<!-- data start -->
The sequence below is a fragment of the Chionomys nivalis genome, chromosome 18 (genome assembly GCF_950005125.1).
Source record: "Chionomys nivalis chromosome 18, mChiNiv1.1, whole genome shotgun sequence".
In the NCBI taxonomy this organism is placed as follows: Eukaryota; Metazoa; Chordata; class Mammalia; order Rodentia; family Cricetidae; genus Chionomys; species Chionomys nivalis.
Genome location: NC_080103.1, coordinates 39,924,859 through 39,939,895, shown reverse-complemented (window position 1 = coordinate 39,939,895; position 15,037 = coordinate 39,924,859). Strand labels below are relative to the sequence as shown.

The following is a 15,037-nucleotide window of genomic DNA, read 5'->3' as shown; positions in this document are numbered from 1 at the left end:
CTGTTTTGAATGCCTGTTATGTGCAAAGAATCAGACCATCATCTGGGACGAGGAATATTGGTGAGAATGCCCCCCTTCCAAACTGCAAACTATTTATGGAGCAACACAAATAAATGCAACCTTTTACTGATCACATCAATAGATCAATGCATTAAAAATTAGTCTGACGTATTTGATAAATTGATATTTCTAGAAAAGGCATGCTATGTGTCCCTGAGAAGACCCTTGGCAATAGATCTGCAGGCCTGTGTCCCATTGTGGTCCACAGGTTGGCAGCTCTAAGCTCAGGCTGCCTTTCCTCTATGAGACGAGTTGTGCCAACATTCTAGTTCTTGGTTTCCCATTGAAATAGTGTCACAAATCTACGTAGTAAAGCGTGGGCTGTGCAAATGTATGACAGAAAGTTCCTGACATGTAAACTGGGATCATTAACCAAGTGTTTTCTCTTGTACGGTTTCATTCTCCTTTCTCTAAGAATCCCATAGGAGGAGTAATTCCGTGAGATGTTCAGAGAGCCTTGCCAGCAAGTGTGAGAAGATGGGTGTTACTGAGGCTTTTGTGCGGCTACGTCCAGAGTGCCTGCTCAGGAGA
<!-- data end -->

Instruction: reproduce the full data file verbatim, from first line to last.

The sequence below is a fragment of the Chionomys nivalis genome, chromosome 18 (genome assembly GCF_950005125.1).
Source record: "Chionomys nivalis chromosome 18, mChiNiv1.1, whole genome shotgun sequence".
In the NCBI taxonomy this organism is placed as follows: Eukaryota; Metazoa; Chordata; class Mammalia; order Rodentia; family Cricetidae; genus Chionomys; species Chionomys nivalis.
Genome location: NC_080103.1, coordinates 39,924,859 through 39,939,895, shown reverse-complemented (window position 1 = coordinate 39,939,895; position 15,037 = coordinate 39,924,859). Strand labels below are relative to the sequence as shown.

The following is a 15,037-nucleotide window of genomic DNA, read 5'->3' as shown; positions in this document are numbered from 1 at the left end:
CTGTTTTGAATGCCTGTTATGTGCAAAGAATCAGACCATCATCTGGGACGAGGAATATTGGTGAGAATGCCCCCCTTCCAAACTGCAAACTATTTATGGAGCAACACAAATAAATGCAACCTTTTACTGATCACATCAATAGATCAATGCATTAAAAATTAGTCTGACGTATTTGATAAATTGATATTTCTAGAAAAGGCATGCTATGTGTCCCTGAGAAGACCCTTGGCAATAGATCTGCAGGCCTGTGTCCCATTGTGGTCCACAGGTTGGCAGCTCTAAGCTCAGGCTGCCTTTCCTCTATGAGACGAGTTGTGCCAACATTCTAGTTCTTGGTTTCCCATTGAAATAGTGTCACAAATCTACGTAGTAAAGCGTGGGCTGTGCAAATGTATGACAGAAAGTTCCTGACATGTAAACTGGGATCATTAACCAAGTGTTTTCTCTTGTACGGTTTCATTCTCCTTTCTCTAAGAATCCCATAGGAGGAGTAATTCCGTGAGATGTTCAGAGAGCCTTGCCAGCAAGTGTGAGAAGATGGGTGTTACTGAGGCTTTTGTGCGGCTACGTCCAGAGTGCCTGCTCAGGAGA